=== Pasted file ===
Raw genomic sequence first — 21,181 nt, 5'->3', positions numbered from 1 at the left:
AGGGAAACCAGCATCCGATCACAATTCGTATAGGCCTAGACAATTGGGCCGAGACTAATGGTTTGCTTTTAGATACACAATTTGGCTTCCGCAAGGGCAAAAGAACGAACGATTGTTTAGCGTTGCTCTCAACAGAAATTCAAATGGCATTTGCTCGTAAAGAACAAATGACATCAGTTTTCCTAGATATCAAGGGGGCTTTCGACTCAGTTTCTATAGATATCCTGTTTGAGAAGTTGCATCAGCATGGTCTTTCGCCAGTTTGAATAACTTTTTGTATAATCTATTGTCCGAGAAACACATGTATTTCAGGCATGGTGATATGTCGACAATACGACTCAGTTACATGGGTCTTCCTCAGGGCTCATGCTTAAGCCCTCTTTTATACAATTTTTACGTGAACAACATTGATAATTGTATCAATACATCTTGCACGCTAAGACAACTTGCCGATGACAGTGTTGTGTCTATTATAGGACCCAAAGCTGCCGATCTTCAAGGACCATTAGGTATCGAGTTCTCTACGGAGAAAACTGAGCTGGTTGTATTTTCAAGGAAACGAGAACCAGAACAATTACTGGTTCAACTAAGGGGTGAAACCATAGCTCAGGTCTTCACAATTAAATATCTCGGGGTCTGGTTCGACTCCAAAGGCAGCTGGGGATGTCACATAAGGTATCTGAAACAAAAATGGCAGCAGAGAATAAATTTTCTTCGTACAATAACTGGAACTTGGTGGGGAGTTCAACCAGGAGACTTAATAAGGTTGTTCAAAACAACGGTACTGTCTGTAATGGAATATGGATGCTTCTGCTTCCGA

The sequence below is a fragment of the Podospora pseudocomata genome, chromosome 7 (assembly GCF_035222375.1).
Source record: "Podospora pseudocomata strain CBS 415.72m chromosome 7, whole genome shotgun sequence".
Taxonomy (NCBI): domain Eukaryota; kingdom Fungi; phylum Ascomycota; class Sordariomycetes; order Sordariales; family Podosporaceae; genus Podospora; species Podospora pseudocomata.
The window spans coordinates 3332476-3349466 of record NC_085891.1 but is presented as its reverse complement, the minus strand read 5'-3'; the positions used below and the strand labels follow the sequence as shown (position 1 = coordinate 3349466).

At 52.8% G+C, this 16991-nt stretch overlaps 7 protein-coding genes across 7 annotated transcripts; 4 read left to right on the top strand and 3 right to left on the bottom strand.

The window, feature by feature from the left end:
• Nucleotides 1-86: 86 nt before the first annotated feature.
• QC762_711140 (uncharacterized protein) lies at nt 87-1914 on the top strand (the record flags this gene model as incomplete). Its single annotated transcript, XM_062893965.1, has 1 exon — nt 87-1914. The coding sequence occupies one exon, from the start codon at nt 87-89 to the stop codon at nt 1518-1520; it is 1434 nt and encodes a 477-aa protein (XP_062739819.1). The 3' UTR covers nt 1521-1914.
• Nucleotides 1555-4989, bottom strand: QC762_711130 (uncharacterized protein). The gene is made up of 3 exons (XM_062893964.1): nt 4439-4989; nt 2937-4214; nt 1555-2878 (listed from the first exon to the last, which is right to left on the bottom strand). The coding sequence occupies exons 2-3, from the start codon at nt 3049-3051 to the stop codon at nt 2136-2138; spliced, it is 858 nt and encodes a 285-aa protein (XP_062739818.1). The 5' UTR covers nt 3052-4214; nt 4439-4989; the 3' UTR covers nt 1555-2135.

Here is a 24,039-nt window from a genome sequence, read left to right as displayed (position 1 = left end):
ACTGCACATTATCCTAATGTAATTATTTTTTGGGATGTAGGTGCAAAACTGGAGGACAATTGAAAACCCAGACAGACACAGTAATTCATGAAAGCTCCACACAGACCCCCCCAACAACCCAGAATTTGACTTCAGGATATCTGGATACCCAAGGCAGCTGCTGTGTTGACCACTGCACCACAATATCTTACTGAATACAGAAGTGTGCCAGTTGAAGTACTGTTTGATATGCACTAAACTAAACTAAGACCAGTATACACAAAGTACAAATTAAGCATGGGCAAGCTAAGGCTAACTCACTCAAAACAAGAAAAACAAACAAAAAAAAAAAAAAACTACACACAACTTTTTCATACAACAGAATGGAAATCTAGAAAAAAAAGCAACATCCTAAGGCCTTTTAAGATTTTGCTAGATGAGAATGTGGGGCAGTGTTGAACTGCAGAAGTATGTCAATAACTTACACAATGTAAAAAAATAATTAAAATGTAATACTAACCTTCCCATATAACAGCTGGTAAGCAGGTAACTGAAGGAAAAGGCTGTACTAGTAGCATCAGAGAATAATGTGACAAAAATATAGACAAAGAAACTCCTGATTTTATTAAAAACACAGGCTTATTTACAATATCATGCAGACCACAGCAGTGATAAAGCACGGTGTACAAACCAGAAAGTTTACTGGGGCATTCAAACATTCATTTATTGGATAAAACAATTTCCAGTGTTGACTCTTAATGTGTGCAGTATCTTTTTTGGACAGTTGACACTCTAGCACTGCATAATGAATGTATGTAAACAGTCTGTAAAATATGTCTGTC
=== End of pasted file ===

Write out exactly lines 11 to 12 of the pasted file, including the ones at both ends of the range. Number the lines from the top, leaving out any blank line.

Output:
• Nucleotides 1555-4989, bottom strand: QC762_711130 (uncharacterized protein). The gene is made up of 3 exons (XM_062893964.1): nt 4439-4989; nt 2937-4214; nt 1555-2878 (listed from the first exon to the last, which is right to left on the bottom strand). The coding sequence occupies exons 2-3, from the start codon at nt 3049-3051 to the stop codon at nt 2136-2138; spliced, it is 858 nt and encodes a 285-aa protein (XP_062739818.1). The 5' UTR covers nt 3052-4214; nt 4439-4989; the 3' UTR covers nt 1555-2135.

Here is a 24,039-nt window from a genome sequence, read left to right as displayed (position 1 = left end):